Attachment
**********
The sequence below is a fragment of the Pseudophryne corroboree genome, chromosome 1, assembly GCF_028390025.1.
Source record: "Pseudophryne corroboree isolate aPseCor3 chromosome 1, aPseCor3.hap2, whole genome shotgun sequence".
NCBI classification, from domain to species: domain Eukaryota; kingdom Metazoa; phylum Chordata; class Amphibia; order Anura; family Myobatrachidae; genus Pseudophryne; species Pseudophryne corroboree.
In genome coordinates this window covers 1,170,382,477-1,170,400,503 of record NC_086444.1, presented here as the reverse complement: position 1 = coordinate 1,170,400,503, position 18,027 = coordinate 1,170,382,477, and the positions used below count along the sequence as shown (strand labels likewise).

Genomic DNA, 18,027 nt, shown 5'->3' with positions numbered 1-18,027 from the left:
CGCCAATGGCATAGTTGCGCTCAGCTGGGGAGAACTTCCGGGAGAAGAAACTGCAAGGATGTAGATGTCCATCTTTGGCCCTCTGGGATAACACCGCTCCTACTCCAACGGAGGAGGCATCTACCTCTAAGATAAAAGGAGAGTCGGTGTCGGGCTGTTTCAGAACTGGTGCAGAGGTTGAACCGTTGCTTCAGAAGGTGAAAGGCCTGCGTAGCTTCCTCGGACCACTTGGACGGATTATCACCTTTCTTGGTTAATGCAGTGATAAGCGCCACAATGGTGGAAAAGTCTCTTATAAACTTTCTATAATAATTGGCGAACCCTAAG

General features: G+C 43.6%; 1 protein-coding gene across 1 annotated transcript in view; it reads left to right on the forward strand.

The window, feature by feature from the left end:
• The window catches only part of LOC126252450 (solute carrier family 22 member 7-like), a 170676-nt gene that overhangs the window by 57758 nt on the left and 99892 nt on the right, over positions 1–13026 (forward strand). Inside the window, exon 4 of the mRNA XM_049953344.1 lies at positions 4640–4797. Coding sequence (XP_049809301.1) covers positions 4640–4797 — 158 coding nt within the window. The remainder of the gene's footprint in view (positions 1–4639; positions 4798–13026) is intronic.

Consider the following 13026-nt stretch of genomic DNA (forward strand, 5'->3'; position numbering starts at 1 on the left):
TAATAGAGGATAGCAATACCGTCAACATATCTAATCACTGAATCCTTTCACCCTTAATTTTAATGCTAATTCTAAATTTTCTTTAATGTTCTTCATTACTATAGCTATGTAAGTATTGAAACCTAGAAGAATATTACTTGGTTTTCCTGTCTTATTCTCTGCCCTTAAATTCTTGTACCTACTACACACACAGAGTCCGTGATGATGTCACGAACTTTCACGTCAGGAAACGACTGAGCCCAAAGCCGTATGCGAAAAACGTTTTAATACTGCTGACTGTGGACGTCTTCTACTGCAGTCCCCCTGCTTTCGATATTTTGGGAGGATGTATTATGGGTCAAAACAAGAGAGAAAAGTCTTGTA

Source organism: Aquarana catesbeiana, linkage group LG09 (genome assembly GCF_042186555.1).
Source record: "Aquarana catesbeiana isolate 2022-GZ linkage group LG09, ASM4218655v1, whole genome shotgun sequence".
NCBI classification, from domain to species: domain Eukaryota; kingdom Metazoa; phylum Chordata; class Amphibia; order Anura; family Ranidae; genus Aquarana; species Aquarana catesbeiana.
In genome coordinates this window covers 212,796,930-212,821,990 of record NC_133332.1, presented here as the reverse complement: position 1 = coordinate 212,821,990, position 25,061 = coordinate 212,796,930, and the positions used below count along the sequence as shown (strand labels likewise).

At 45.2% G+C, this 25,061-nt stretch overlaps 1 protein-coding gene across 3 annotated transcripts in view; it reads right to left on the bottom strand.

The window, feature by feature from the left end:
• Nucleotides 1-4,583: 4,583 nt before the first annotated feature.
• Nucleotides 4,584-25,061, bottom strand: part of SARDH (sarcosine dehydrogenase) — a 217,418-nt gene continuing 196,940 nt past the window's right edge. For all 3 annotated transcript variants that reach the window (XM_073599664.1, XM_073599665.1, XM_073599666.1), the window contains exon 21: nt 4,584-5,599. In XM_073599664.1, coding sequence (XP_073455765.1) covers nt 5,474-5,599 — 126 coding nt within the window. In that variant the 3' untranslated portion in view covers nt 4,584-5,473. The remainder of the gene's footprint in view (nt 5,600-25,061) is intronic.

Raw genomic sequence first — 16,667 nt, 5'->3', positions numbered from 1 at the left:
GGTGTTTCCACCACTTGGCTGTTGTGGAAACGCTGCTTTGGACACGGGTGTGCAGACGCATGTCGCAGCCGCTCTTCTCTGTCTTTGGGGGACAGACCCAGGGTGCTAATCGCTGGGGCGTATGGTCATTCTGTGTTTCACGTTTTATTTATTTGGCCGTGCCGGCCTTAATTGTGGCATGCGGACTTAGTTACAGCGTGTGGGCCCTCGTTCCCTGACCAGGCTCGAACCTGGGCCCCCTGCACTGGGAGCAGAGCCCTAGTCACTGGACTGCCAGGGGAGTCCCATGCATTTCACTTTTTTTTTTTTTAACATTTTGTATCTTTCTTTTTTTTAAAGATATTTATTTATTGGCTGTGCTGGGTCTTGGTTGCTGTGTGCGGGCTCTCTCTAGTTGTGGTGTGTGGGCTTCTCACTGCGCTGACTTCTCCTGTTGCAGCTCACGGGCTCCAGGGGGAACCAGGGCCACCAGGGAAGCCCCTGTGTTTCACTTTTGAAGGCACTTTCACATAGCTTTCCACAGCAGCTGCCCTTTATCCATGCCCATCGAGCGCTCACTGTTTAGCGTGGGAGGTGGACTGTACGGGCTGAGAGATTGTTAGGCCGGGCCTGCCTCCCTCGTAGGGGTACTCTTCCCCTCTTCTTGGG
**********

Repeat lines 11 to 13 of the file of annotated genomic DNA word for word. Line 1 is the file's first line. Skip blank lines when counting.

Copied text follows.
TAATAGAGGATAGCAATACCGTCAACATATCTAATCACTGAATCCTTTCACCCTTAATTTTAATGCTAATTCTAAATTTTCTTTAATGTTCTTCATTACTATAGCTATGTAAGTATTGAAACCTAGAAGAATATTACTTGGTTTTCCTGTCTTATTCTCTGCCCTTAAATTCTTGTACCTACTACACACACAGAGTCCGTGATGATGTCACGAACTTTCACGTCAGGAAACGACTGAGCCCAAAGCCGTATGCGAAAAACGTTTTAATACTGCTGACTGTGGACGTCTTCTACTGCAGTCCCCCTGCTTTCGATATTTTGGGAGGATGTATTATGGGTCAAAACAAGAGAGAAAAGTCTTGTA

Source organism: Aquarana catesbeiana, linkage group LG09 (genome assembly GCF_042186555.1).
Source record: "Aquarana catesbeiana isolate 2022-GZ linkage group LG09, ASM4218655v1, whole genome shotgun sequence".